There will be no more of elephant rides available at Cambodia’s Angkor Wat starting early 2020.
Every year, a group of 14 elephants is forced to overwork to accommodate tourists who want a ride while visiting the World Heritage site.
Fortunately, the cruel elephant rides are coming to an end as Cambodia will ban elephant rides in early 2020.
#GoodNews – #Elephant rides to stop at Angkor Wat in #Cambodia by 2020. The 14 elephants will no longer be forced to work at the Angkor Wat Temple where over 2.5 million international tourists visit each year. They will all be transferred to a conservation & breeding center pic.twitter.com/rMwfP1NJRO
— WCFF (@WCFF_org) June 10, 2019
Over 2.5 million tourists visit Angkor Wat each year with many eager to take a ride on the overworked elephants despite the animals’ suffering and exhaustion.
The Angkor Elephant Group Committee has confirmed that the overworked group of 14 elephants will be transferred to a conservation and breeding centre by early 2020.
The move comes three years after an elephant collapsed and died while carrying two tourists to the popular Cambodian monument in 2016.
STAE is delighted to reiterate that the awful Angkor Wat resort in Cambodia is planning to drop the use of elephants in tourism. The horrors include this tragic incident: https://t.co/wblJuOH42X
We will report on further developments & keep pressing for a ban on brutal ads. pic.twitter.com/x45NixYyJB
— Save The Asian Elephants (@stae_elephants) June 12, 2019
A veterinarian later examined the elephant and reported that it died due to high temperatures, heat exhaustion and lack of wind to help it cool down. The incident quickly sparked international outrage at the cruel practice.
Unfortunately, another elephant died due to exhaustion two years later, leading to petition to stop elephant rides which gained 14,000 in just 48 hours after the elephant died.
BIG NEWS: The use of elephants in Angkor Wat is due to end in 2020, meaning retirement for all the elephants who are forced to give rides at Cambodia's famous tourist attraction.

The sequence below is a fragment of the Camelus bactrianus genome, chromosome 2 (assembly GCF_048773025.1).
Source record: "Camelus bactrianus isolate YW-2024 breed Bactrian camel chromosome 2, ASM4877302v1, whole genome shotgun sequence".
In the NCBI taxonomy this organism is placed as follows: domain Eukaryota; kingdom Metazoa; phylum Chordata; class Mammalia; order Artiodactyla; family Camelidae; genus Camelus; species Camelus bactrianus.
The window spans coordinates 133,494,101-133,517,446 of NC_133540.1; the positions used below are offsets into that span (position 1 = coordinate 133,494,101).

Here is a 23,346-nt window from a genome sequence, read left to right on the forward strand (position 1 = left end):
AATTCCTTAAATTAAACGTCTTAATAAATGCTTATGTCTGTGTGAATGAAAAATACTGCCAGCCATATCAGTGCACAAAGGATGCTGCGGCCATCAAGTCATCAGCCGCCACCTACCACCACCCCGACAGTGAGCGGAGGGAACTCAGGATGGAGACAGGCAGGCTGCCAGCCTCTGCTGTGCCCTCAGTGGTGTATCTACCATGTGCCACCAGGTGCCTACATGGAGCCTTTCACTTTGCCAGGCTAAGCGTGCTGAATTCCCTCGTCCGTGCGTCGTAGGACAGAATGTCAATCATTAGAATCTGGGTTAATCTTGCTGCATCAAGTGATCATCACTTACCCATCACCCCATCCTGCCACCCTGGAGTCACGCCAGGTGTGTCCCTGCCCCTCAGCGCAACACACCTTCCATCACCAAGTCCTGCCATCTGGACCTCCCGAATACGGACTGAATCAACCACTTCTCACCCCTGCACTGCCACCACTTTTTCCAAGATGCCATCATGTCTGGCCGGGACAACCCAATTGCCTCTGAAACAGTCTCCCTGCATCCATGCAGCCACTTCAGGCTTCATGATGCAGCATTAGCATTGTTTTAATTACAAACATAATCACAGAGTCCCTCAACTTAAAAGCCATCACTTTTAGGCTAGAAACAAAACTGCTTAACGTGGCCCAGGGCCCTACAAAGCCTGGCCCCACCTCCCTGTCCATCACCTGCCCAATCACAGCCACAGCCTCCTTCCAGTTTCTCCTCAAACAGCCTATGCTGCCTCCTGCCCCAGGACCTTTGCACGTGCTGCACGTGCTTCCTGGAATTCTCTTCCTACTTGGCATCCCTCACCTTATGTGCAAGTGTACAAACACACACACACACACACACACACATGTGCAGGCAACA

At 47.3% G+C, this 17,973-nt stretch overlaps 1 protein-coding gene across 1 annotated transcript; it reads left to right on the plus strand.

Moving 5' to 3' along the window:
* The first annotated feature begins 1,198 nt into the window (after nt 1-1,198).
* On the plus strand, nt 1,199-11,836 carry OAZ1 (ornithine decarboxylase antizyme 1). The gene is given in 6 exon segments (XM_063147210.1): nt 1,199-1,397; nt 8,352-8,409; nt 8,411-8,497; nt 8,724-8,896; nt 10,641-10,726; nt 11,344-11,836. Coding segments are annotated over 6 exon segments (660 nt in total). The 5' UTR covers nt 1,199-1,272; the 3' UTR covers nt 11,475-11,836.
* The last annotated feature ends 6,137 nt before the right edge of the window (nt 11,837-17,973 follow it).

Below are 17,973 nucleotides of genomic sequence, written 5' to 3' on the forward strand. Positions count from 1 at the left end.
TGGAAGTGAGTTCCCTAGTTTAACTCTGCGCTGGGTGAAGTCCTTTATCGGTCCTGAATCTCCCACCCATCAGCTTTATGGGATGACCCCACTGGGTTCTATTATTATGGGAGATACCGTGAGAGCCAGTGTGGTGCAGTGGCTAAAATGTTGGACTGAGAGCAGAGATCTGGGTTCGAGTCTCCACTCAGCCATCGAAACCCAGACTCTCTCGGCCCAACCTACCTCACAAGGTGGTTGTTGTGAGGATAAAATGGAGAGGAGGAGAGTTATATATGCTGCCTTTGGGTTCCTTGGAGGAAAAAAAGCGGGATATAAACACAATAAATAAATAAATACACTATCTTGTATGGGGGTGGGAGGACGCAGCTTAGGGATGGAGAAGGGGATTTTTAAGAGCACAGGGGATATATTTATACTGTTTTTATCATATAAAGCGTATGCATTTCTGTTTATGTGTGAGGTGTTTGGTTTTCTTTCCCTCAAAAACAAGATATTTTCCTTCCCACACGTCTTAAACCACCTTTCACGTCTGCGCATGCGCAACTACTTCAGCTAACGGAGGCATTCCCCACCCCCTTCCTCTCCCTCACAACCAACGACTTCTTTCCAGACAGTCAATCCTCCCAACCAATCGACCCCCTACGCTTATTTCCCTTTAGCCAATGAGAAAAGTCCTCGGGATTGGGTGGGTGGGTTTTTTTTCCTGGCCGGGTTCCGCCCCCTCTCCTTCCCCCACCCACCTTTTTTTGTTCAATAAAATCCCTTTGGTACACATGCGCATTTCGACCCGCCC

— PETA UK (@PETAUK) June 11, 2019
According to Metro, Oan Kiry who is the director of the Angkor Elephant Group Committee said that tourists will still be able to see the elephants but they will not be forced to work harshly.
“In early 2020, our association plans to end the use of elephants to transport tourists. They can still watch the elephants and take photos of them in our conservation and breeding center. We want the elephants to live in as natural a manner as possible,” she said.
Campaign group Moving Animals who work to raise awareness of the dark side of elephant rides welcomed the move, calling it a “great relief.”
— Angels for Elephants (@occupy4eles) June 13, 2019
“The end of elephant rides at Angkor Wat is truly a watershed moment that shows the tide is turning against cruel wildlife tourism,” the spokesperson for Moving Animals said.
“More and more tourists no longer want to pay to see animals in chains or captivity, and attractions where elephant riding continues, need to ban these rides if they are to stay in favor with tourists and animal lovers.”
It is estimated that there are 70 domesticated elephants in Cambodia and experts believe that there are approximately 500 in the wild including 110 living in the Keo Seima Wildlife Sanctuary and nearly 200 in the Cardamom Mountains.
The population of wild elephants in Cambodia and other Southeast Asian countries has been declining over the years due to poaching, deforestation, and conflict between elephants and humans.